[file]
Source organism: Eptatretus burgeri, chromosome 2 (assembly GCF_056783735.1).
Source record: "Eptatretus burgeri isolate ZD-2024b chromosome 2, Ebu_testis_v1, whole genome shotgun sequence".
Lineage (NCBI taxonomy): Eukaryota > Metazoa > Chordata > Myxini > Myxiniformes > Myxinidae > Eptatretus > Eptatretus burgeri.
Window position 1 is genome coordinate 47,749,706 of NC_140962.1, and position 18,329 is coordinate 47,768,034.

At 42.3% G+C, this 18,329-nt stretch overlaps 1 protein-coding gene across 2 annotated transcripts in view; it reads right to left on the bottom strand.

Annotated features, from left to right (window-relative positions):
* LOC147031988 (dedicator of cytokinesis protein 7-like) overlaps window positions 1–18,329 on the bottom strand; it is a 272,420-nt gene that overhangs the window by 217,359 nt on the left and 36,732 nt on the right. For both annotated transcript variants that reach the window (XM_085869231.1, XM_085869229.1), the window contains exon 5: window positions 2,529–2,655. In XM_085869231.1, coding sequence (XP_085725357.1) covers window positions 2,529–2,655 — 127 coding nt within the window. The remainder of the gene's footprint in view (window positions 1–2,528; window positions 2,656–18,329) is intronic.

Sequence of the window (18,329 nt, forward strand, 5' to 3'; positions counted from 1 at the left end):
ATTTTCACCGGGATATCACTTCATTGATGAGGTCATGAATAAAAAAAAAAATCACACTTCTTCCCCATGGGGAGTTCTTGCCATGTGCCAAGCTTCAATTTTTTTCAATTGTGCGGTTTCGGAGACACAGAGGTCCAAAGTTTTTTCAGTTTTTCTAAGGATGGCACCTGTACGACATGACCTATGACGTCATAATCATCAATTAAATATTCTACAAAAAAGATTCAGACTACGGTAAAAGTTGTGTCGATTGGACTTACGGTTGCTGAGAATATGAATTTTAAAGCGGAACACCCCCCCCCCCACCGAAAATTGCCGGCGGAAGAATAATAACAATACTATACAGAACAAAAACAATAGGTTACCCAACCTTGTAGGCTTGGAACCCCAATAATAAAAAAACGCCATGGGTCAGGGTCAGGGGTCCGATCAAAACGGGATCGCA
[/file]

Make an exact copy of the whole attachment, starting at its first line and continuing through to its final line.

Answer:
Source organism: Eptatretus burgeri, chromosome 2 (assembly GCF_056783735.1).
Source record: "Eptatretus burgeri isolate ZD-2024b chromosome 2, Ebu_testis_v1, whole genome shotgun sequence".
Lineage (NCBI taxonomy): Eukaryota > Metazoa > Chordata > Myxini > Myxiniformes > Myxinidae > Eptatretus > Eptatretus burgeri.
Window position 1 is genome coordinate 47,749,706 of NC_140962.1, and position 18,329 is coordinate 47,768,034.

At 42.3% G+C, this 18,329-nt stretch overlaps 1 protein-coding gene across 2 annotated transcripts in view; it reads right to left on the bottom strand.

Annotated features, from left to right (window-relative positions):
* LOC147031988 (dedicator of cytokinesis protein 7-like) overlaps window positions 1–18,329 on the bottom strand; it is a 272,420-nt gene that overhangs the window by 217,359 nt on the left and 36,732 nt on the right. For both annotated transcript variants that reach the window (XM_085869231.1, XM_085869229.1), the window contains exon 5: window positions 2,529–2,655. In XM_085869231.1, coding sequence (XP_085725357.1) covers window positions 2,529–2,655 — 127 coding nt within the window. The remainder of the gene's footprint in view (window positions 1–2,528; window positions 2,656–18,329) is intronic.

Sequence of the window (18,329 nt, forward strand, 5' to 3'; positions counted from 1 at the left end):
ATTTTCACCGGGATATCACTTCATTGATGAGGTCATGAATAAAAAAAAAAATCACACTTCTTCCCCATGGGGAGTTCTTGCCATGTGCCAAGCTTCAATTTTTTTCAATTGTGCGGTTTCGGAGACACAGAGGTCCAAAGTTTTTTCAGTTTTTCTAAGGATGGCACCTGTACGACATGACCTATGACGTCATAATCATCAATTAAATATTCTACAAAAAAGATTCAGACTACGGTAAAAGTTGTGTCGATTGGACTTACGGTTGCTGAGAATATGAATTTTAAAGCGGAACACCCCCCCCCCCACCGAAAATTGCCGGCGGAAGAATAATAACAATACTATACAGAACAAAAACAATAGGTTACCCAACCTTGTAGGCTTGGAACCCCAATAATAAAAAAACGCCATGGGTCAGGGTCAGGGGTCCGATCAAAACGGGATCGCA